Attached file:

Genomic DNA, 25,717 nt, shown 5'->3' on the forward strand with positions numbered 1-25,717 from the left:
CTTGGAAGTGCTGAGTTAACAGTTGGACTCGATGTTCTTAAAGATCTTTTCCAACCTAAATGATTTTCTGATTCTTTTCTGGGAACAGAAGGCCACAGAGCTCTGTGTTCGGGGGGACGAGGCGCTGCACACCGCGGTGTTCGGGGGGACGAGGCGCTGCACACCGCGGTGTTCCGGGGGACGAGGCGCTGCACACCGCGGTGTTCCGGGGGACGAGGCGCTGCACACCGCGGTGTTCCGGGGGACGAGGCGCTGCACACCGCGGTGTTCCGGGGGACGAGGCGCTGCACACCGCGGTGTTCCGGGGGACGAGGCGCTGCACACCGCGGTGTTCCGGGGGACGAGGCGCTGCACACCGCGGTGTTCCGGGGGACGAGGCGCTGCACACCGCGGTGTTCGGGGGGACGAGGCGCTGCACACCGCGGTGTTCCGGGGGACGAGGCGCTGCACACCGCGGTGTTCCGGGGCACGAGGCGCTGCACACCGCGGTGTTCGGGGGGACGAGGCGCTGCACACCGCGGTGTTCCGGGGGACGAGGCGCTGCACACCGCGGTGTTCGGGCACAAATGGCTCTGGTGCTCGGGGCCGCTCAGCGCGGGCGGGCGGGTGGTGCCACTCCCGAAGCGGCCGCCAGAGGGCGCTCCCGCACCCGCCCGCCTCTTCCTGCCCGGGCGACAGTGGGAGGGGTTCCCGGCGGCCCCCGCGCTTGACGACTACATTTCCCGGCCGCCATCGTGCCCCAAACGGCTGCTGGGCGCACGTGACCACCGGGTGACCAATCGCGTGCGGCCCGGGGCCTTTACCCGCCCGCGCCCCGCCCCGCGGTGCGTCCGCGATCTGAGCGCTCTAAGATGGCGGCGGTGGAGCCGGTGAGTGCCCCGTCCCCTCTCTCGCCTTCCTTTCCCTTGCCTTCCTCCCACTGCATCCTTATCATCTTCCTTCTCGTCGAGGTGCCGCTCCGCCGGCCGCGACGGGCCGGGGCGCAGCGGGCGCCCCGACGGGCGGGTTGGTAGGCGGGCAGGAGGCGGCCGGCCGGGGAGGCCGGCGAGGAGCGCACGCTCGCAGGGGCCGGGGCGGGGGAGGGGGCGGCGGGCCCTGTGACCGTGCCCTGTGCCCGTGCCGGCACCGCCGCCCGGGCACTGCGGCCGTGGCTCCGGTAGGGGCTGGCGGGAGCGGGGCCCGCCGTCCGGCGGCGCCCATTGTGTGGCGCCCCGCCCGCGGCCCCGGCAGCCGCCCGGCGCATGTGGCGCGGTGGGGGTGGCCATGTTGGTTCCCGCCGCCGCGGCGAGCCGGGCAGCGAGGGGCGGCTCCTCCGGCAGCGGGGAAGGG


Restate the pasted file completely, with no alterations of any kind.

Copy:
Genomic DNA, 25,717 nt, shown 5'->3' on the forward strand with positions numbered 1-25,717 from the left:
CTTGGAAGTGCTGAGTTAACAGTTGGACTCGATGTTCTTAAAGATCTTTTCCAACCTAAATGATTTTCTGATTCTTTTCTGGGAACAGAAGGCCACAGAGCTCTGTGTTCGGGGGGACGAGGCGCTGCACACCGCGGTGTTCGGGGGGACGAGGCGCTGCACACCGCGGTGTTCCGGGGGACGAGGCGCTGCACACCGCGGTGTTCCGGGGGACGAGGCGCTGCACACCGCGGTGTTCCGGGGGACGAGGCGCTGCACACCGCGGTGTTCCGGGGGACGAGGCGCTGCACACCGCGGTGTTCCGGGGGACGAGGCGCTGCACACCGCGGTGTTCCGGGGGACGAGGCGCTGCACACCGCGGTGTTCCGGGGGACGAGGCGCTGCACACCGCGGTGTTCGGGGGGACGAGGCGCTGCACACCGCGGTGTTCCGGGGGACGAGGCGCTGCACACCGCGGTGTTCCGGGGCACGAGGCGCTGCACACCGCGGTGTTCGGGGGGACGAGGCGCTGCACACCGCGGTGTTCCGGGGGACGAGGCGCTGCACACCGCGGTGTTCGGGCACAAATGGCTCTGGTGCTCGGGGCCGCTCAGCGCGGGCGGGCGGGTGGTGCCACTCCCGAAGCGGCCGCCAGAGGGCGCTCCCGCACCCGCCCGCCTCTTCCTGCCCGGGCGACAGTGGGAGGGGTTCCCGGCGGCCCCCGCGCTTGACGACTACATTTCCCGGCCGCCATCGTGCCCCAAACGGCTGCTGGGCGCACGTGACCACCGGGTGACCAATCGCGTGCGGCCCGGGGCCTTTACCCGCCCGCGCCCCGCCCCGCGGTGCGTCCGCGATCTGAGCGCTCTAAGATGGCGGCGGTGGAGCCGGTGAGTGCCCCGTCCCCTCTCTCGCCTTCCTTTCCCTTGCCTTCCTCCCACTGCATCCTTATCATCTTCCTTCTCGTCGAGGTGCCGCTCCGCCGGCCGCGACGGGCCGGGGCGCAGCGGGCGCCCCGACGGGCGGGTTGGTAGGCGGGCAGGAGGCGGCCGGCCGGGGAGGCCGGCGAGGAGCGCACGCTCGCAGGGGCCGGGGCGGGGGAGGGGGCGGCGGGCCCTGTGACCGTGCCCTGTGCCCGTGCCGGCACCGCCGCCCGGGCACTGCGGCCGTGGCTCCGGTAGGGGCTGGCGGGAGCGGGGCCCGCCGTCCGGCGGCGCCCATTGTGTGGCGCCCCGCCCGCGGCCCCGGCAGCCGCCCGGCGCATGTGGCGCGGTGGGGGTGGCCATGTTGGTTCCCGCCGCCGCGGCGAGCCGGGCAGCGAGGGGCGGCTCCTCCGGCAGCGGGGAAGGG